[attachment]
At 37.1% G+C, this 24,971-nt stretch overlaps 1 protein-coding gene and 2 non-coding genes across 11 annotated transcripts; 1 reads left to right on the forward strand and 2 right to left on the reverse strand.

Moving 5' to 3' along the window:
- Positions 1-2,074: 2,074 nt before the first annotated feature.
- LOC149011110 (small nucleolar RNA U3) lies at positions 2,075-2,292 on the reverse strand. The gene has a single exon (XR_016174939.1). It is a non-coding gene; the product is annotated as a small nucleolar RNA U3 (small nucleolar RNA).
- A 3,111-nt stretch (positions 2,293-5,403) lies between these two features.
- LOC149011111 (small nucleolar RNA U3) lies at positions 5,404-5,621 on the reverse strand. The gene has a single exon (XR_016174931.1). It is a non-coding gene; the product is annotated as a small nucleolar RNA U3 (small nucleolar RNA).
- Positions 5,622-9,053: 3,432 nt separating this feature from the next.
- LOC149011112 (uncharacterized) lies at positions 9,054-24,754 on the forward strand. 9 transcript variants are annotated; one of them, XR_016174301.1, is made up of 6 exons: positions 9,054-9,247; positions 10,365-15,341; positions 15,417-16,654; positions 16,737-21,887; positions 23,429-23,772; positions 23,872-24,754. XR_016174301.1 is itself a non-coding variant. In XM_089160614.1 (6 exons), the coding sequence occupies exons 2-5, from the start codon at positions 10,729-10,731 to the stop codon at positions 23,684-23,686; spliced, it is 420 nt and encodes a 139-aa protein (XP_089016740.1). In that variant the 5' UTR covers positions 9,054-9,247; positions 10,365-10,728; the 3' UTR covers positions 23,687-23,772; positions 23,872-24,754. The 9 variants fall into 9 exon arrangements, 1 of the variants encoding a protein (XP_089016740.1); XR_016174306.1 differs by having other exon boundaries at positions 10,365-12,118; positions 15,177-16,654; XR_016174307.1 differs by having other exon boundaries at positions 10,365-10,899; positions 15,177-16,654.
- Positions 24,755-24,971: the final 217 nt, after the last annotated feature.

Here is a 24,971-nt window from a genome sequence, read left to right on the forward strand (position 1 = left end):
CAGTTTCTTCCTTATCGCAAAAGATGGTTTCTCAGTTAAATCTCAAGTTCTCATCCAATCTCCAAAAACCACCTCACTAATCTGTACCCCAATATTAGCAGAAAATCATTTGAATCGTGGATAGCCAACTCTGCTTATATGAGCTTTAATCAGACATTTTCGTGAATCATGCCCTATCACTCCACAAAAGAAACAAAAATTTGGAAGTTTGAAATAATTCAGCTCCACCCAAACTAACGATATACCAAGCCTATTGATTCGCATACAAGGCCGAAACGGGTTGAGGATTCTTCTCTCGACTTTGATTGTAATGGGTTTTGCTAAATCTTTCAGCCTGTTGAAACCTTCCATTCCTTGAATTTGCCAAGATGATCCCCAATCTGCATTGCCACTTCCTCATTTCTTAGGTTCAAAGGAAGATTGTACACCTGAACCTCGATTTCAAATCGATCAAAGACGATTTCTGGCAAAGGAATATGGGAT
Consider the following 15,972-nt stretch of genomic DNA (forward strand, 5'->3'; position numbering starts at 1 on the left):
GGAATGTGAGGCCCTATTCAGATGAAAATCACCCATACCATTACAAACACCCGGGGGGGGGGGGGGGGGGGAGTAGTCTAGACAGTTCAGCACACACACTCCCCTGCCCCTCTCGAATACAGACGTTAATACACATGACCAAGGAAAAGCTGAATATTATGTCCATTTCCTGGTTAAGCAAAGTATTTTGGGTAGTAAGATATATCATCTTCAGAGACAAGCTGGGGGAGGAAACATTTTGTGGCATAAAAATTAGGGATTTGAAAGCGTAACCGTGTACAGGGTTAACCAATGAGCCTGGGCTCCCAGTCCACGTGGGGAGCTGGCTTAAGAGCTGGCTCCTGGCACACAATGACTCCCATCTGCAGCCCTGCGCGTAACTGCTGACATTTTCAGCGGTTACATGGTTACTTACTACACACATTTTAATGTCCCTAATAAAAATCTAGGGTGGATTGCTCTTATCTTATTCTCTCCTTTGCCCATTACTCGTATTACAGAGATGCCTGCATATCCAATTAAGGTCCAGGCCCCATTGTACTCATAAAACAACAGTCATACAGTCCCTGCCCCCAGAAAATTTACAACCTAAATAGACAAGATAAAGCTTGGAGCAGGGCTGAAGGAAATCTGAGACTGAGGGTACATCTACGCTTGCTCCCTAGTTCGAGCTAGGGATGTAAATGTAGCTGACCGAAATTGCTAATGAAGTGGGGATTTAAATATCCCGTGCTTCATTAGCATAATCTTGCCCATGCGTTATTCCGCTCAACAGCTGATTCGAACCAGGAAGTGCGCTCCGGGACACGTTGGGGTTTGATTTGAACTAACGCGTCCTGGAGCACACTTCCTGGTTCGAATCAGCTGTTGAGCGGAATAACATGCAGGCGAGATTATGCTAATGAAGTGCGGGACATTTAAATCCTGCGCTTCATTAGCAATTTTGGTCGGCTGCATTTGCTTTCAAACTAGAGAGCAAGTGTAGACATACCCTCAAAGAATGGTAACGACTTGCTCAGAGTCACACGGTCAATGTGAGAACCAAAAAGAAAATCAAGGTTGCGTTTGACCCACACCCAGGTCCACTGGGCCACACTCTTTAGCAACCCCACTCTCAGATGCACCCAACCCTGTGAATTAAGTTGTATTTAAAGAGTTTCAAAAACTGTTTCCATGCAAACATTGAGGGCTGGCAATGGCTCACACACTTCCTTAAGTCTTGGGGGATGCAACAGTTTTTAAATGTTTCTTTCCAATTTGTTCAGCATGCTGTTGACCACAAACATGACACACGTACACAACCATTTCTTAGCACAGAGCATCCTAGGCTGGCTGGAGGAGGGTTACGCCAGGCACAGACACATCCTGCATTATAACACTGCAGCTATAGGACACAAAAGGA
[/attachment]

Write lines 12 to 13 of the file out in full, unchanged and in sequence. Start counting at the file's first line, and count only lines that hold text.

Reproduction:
Consider the following 15,972-nt stretch of genomic DNA (forward strand, 5'->3'; position numbering starts at 1 on the left):
GGAATGTGAGGCCCTATTCAGATGAAAATCACCCATACCATTACAAACACCCGGGGGGGGGGGGGGGGGGGAGTAGTCTAGACAGTTCAGCACACACACTCCCCTGCCCCTCTCGAATACAGACGTTAATACACATGACCAAGGAAAAGCTGAATATTATGTCCATTTCCTGGTTAAGCAAAGTATTTTGGGTAGTAAGATATATCATCTTCAGAGACAAGCTGGGGGAGGAAACATTTTGTGGCATAAAAATTAGGGATTTGAAAGCGTAACCGTGTACAGGGTTAACCAATGAGCCTGGGCTCCCAGTCCACGTGGGGAGCTGGCTTAAGAGCTGGCTCCTGGCACACAATGACTCCCATCTGCAGCCCTGCGCGTAACTGCTGACATTTTCAGCGGTTACATGGTTACTTACTACACACATTTTAATGTCCCTAATAAAAATCTAGGGTGGATTGCTCTTATCTTATTCTCTCCTTTGCCCATTACTCGTATTACAGAGATGCCTGCATATCCAATTAAGGTCCAGGCCCCATTGTACTCATAAAACAACAGTCATACAGTCCCTGCCCCCAGAAAATTTACAACCTAAATAGACAAGATAAAGCTTGGAGCAGGGCTGAAGGAAATCTGAGACTGAGGGTACATCTACGCTTGCTCCCTAGTTCGAGCTAGGGATGTAAATGTAGCTGACCGAAATTGCTAATGAAGTGGGGATTTAAATATCCCGTGCTTCATTAGCATAATCTTGCCCATGCGTTATTCCGCTCAACAGCTGATTCGAACCAGGAAGTGCGCTCCGGGACACGTTGGGGTTTGATTTGAACTAACGCGTCCTGGAGCACACTTCCTGGTTCGAATCAGCTGTTGAGCGGAATAACATGCAGGCGAGATTATGCTAATGAAGTGCGGGACATTTAAATCCTGCGCTTCATTAGCAATTTTGGTCGGCTGCATTTGCTTTCAAACTAGAGAGCAAGTGTAGACATACCCTCAAAGAATGGTAACGACTTGCTCAGAGTCACACGGTCAATGTGAGAACCAAAAAGAAAATCAAGGTTGCGTTTGACCCACACCCAGGTCCACTGGGCCACACTCTTTAGCAACCCCACTCTCAGATGCACCCAACCCTGTGAATTAAGTTGTATTTAAAGAGTTTCAAAAACTGTTTCCATGCAAACATTGAGGGCTGGCAATGGCTCACACACTTCCTTAAGTCTTGGGGGATGCAACAGTTTTTAAATGTTTCTTTCCAATTTGTTCAGCATGCTGTTGACCACAAACATGACACACGTACACAACCATTTCTTAGCACAGAGCATCCTAGGCTGGCTGGAGGAGGGTTACGCCAGGCACAGACACATCCTGCATTATAACACTGCAGCTATAGGACACAAAAGGA